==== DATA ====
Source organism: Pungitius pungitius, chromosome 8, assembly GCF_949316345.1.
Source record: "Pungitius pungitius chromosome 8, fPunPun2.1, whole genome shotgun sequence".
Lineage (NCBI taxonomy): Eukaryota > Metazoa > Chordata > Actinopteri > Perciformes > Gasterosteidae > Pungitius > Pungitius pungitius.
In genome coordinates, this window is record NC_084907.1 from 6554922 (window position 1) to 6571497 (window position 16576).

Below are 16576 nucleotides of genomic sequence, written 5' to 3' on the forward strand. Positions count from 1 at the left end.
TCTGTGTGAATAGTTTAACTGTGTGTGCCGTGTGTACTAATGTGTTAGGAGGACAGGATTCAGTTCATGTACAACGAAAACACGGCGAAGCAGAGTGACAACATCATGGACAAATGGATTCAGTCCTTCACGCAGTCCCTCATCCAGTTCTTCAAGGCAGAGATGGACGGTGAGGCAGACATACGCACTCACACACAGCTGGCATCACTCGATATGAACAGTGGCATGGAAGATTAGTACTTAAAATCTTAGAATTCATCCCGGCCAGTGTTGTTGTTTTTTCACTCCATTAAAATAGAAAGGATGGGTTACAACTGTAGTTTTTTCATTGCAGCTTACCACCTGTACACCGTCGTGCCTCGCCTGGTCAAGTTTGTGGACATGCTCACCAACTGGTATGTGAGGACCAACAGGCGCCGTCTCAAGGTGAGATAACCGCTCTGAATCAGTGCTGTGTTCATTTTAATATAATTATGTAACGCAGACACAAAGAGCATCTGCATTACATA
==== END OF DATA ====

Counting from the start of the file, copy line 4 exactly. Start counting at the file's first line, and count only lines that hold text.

In genome coordinates, this window is record NC_084907.1 from 6554922 (window position 1) to 6571497 (window position 16576).